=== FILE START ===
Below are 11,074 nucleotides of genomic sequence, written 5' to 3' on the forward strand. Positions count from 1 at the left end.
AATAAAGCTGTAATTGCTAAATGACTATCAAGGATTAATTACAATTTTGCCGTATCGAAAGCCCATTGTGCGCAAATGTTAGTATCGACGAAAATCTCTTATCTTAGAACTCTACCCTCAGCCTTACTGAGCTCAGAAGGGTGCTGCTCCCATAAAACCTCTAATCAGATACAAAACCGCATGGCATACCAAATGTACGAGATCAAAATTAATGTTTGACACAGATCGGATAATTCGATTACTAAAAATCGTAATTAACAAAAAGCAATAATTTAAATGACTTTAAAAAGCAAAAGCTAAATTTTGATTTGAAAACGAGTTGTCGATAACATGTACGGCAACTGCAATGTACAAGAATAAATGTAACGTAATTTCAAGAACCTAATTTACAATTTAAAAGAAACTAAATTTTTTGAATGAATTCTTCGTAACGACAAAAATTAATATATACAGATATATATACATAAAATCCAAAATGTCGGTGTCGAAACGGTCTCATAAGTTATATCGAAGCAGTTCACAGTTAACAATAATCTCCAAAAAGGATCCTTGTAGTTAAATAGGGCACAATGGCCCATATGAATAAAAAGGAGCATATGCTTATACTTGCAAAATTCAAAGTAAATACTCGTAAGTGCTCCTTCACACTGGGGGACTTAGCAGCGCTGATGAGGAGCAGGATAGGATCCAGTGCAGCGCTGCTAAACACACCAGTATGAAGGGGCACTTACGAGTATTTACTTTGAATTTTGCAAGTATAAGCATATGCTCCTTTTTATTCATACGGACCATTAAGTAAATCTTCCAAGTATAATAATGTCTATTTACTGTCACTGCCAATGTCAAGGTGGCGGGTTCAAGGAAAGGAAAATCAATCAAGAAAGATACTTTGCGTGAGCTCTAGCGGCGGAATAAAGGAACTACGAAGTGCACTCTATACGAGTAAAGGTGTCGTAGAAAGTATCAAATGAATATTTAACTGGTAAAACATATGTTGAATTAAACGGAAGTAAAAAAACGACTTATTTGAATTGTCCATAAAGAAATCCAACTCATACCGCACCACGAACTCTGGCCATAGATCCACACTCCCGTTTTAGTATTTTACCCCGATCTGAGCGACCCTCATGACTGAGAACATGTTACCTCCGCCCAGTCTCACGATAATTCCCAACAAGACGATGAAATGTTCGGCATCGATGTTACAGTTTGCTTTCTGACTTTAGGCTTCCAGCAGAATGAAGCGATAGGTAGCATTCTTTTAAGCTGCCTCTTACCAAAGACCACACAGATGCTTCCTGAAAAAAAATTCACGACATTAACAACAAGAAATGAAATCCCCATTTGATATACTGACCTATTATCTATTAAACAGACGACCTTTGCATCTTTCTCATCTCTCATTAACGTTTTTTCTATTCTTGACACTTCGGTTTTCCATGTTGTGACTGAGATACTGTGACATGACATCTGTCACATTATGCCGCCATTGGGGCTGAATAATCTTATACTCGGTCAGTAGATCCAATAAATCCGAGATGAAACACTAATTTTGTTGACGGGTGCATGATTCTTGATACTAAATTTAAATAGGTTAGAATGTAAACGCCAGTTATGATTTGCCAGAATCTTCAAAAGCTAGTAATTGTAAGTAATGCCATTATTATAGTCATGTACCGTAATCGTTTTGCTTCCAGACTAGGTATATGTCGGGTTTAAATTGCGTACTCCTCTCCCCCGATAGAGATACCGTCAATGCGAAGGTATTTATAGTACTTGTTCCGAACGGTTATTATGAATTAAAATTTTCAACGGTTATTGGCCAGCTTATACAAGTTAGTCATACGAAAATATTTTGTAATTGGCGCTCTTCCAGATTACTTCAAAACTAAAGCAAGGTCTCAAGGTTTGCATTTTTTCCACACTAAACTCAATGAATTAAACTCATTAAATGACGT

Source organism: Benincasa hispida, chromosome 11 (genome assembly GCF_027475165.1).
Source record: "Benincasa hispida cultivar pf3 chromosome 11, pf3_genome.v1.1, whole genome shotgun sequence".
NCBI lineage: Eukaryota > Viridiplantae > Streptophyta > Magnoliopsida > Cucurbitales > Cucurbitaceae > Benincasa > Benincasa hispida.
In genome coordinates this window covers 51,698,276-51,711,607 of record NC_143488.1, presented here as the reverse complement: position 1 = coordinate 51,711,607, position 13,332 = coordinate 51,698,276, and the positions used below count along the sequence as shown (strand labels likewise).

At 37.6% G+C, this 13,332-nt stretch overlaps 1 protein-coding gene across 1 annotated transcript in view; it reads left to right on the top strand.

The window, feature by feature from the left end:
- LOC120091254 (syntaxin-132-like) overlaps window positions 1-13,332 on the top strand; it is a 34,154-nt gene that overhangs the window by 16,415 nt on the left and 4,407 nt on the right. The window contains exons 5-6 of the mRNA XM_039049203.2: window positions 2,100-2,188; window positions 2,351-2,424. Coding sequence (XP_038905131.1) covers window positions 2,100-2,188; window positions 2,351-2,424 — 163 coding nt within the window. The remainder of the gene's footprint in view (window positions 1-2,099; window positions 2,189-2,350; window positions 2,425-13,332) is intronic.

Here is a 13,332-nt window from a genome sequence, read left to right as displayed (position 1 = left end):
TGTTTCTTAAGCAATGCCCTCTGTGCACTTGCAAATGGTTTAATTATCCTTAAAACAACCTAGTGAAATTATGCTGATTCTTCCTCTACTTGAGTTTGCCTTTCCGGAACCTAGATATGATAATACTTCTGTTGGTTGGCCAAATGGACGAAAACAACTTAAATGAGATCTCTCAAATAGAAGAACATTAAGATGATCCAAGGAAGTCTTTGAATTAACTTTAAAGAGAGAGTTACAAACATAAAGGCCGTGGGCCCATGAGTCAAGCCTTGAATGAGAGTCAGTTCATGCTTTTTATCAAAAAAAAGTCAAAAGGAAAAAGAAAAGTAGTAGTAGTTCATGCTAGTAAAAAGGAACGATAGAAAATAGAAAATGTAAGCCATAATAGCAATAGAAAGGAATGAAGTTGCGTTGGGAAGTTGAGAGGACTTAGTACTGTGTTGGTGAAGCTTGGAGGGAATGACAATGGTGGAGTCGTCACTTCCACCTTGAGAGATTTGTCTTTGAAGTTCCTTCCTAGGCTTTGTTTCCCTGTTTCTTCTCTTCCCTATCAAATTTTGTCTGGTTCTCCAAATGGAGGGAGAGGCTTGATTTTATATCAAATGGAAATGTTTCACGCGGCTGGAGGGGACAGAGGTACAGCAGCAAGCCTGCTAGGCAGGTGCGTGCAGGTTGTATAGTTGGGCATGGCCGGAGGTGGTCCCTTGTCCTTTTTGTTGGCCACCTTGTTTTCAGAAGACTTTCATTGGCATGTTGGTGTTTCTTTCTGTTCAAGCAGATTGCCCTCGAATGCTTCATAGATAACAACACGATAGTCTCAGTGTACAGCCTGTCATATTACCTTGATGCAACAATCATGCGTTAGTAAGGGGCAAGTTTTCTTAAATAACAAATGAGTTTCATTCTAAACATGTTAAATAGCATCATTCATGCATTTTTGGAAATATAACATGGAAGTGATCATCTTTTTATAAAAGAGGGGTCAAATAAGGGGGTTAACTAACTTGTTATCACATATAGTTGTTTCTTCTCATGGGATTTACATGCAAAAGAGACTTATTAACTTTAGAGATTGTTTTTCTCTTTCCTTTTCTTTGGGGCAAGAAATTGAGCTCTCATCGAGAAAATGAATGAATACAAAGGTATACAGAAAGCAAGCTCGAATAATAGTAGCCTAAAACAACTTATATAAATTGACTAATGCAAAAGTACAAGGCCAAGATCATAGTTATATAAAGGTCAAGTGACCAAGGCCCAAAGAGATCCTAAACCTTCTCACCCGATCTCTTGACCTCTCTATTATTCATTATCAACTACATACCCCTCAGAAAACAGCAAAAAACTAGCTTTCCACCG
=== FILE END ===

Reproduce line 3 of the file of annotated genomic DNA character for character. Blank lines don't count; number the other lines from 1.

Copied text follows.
Source organism: Benincasa hispida, chromosome 11 (genome assembly GCF_027475165.1).